The way to happiness, according to Jesus, is not only different to what we assume but the very opposite of what we think. The very thing we try to avoid is what Jesus says will generate happiness.
Jesus actually names eight painful, or at least uncomfortable, things that we must explore if we would be happy. On the surface this doesn’t make sense. Jesus is teaching us to do what we have been culturally preconditioned to avoid and the first stop we must make is “Poor in Spirit.”
“Poor in Spirit” is a condition we must embrace, a choice we make, a place we intentionally visit. If this was processed involuntarily why mention it. That’s like saying everyone whose heart beats will live. The reward for embracing “Poor in Spirit” is the Kingdom of Heaven. Not citizenship but position.
The Kingdom of Heaven, which is here on earth, includes responsibilities and recognition. When we manage the responsibility well we can expect to be acknowledged. Every Christian is in the Kingdom but not all are equally achieving. Many faithfully go through the motions but disappointingly get nowhere, accomplishing little. We need to think about that. Being faithful is important but being effective is the point.
To understand this we must ask a couple of questions and the first one is what conditions or states of being are associated with “poor in spirit?” In other words, if a person is poor in spirit how do we describe them, what are they feeling? There are several words that answer the question:
Discouraged, frustrated, afraid, angry, fatigued, disappointed, disheartened and so on.
The second question, and probably the more important one, is when do these feelings occur? The answer? They occur when we move outside our comfort zone on the way up and forward.
“Poor in Spirit” only occurs as we transition from one level of development to another. We usually refer to that as “Change” but we must be careful to differentiate this kind of change from fickleness. Changing clothes, hair styles, friends or adding to your tattoos doesn’t apply. Getting older and deteriorating as we all do, also doesn’t apply. These types of change express or result in unhappiness, sometimes bitterness. Style changes may be one way to mask your unhappiness so it is nothing more than a cover up.
The changes we should make produce a greater sense of confidence and self assurance, things that accompany a happy mindset. These types of changes make us better more capable people regardless of age of fashion.
Constructive change, rather than deterioration is the object. Developing in useful ways should be the intent of every person’s journey and should occur throughout life. As time goes by we should become better and more effective. If we don’t, we get worse. Leveling off is not an option.
The development process fails, however, when we become so comfortable on one level that we fail to move to the next, that is, we give up and quit. Constructive development in any person’s life requires focus and determination. Moving to the next level can at times be frustrating. It is natural to experience discouragement, fear and even anger during this process.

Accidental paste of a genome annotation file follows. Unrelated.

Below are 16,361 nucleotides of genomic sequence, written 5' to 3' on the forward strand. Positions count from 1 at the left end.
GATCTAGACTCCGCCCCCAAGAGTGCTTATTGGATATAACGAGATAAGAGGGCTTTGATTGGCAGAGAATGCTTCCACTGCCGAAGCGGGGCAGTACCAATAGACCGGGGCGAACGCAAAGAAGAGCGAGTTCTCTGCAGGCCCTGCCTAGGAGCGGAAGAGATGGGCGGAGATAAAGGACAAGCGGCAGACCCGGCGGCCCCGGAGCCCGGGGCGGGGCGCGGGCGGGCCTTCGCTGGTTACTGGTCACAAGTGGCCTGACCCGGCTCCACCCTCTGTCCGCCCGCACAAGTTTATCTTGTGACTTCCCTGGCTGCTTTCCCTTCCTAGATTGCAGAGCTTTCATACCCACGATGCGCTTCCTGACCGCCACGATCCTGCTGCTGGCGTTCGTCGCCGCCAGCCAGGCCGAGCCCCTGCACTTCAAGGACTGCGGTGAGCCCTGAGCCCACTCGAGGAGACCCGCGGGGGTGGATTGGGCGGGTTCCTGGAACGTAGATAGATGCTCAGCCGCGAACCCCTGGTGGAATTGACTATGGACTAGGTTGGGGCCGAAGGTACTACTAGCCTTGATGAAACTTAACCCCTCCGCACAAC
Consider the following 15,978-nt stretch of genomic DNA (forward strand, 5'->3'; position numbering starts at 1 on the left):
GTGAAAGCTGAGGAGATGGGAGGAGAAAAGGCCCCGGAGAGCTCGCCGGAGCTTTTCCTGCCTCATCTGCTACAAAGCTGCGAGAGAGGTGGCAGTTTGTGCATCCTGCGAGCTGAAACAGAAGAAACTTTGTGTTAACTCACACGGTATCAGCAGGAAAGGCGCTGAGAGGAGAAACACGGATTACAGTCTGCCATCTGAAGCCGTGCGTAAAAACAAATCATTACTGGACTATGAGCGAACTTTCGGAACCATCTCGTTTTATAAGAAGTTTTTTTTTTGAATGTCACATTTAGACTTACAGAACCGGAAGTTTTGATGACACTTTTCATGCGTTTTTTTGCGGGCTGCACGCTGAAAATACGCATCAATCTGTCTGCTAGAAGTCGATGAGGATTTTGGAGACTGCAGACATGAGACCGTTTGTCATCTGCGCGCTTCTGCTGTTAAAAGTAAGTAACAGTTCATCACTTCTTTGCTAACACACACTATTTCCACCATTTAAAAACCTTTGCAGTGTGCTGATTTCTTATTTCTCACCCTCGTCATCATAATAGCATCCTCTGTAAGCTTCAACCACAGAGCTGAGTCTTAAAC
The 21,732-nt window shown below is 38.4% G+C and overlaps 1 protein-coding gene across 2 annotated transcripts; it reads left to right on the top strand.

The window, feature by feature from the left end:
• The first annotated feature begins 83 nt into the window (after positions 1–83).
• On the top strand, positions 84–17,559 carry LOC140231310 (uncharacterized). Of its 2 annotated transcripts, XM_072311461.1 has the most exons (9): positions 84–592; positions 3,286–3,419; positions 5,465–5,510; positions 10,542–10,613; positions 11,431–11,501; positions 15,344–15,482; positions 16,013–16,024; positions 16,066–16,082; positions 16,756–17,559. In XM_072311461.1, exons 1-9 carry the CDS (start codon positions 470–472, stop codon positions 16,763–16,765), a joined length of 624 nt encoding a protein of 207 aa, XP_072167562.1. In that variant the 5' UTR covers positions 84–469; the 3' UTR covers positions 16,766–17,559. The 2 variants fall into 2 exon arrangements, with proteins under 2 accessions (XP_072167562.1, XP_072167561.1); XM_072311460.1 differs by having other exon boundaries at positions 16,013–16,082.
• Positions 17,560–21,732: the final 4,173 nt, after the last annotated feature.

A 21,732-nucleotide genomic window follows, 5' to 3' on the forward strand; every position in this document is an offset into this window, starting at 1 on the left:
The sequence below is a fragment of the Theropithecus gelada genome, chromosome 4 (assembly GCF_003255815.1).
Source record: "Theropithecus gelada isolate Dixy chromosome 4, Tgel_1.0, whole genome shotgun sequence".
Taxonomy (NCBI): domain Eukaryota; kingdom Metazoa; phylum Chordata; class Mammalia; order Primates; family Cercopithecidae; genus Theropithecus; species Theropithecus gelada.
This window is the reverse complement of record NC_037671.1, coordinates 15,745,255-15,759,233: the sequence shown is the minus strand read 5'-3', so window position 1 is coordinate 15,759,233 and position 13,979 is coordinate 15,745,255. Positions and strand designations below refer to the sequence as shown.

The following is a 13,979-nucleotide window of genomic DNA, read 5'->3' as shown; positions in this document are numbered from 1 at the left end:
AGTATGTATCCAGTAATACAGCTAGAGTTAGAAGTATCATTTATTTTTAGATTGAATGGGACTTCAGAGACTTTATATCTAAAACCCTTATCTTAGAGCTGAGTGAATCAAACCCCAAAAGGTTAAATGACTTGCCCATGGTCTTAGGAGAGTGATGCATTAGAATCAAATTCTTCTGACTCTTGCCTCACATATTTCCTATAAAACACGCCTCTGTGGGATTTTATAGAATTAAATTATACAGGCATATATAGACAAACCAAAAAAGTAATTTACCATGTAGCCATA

But the point is, Poor in Spirit is only experienced at or beyond the edge of our comfort zone. If we live mostly within the limits of our known abilities we will avoid it completely. Doing only what you know you can do easily is a way of avoiding the “poor in spirit” moments in life. Attempting things beyond our established adequacies is a scary proposition.
There are three different levels of ability in life’s journey:
- Developed abilities. This should be constantly changing. Some do this well and continue to carry on. Others become despondent and settle in to a mundane life style that goes nowhere.
- Potential abilities. This should be our constant target. Everyone has potential. To reach it requires an intentionally focused effort over an entire lifetime.
- Impossibilities. This is more the achievements we attempt, which others think to be beyond our capabilities, than actually impossible.
Poor in Spirit happens when we aim to develop our potential and especially when we aim to accomplish what others say is impossible. People work through many discouraging moments to reach their potential. People who do the seemingly impossible live with the fear of public ridicule all along the pathway. Very few can bear the thought.
Discouraged and afraid are “poor in spirit” moments, which many people refuse to visit or live with for very long. Working through those moments, on the way up, is what leads us to “happy.”
There is a very broad gap between the things we can easily do (the status quo) and the outward limit of our potential. Public approval is highest when we aren’t trying to achieve. People who attempt to reach for their limits are thought foolish and trusting God to accomplish the impossible is considered fanatical. But, this is what gives a person recognition and position in God’s kingdom.
There are several examples in the Bible:
Joseph was poor in spirit when he was sold as a slave.
Moses was poor in spirit when he first attempted to deliver the Israelites from slavery.
Abraham was poor in spirit when he was trapped in a polygamous relationship. This was caused by his personal failure but even that when processed properly motivates us to a higher and better place.
David was poor in spirit while running from Saul.
None of these men gave up. They endured and were shaped by their experiences. Eventually, each one accomplished great things.
How are you doing? Where are you going? What do you THINK!AboutIt?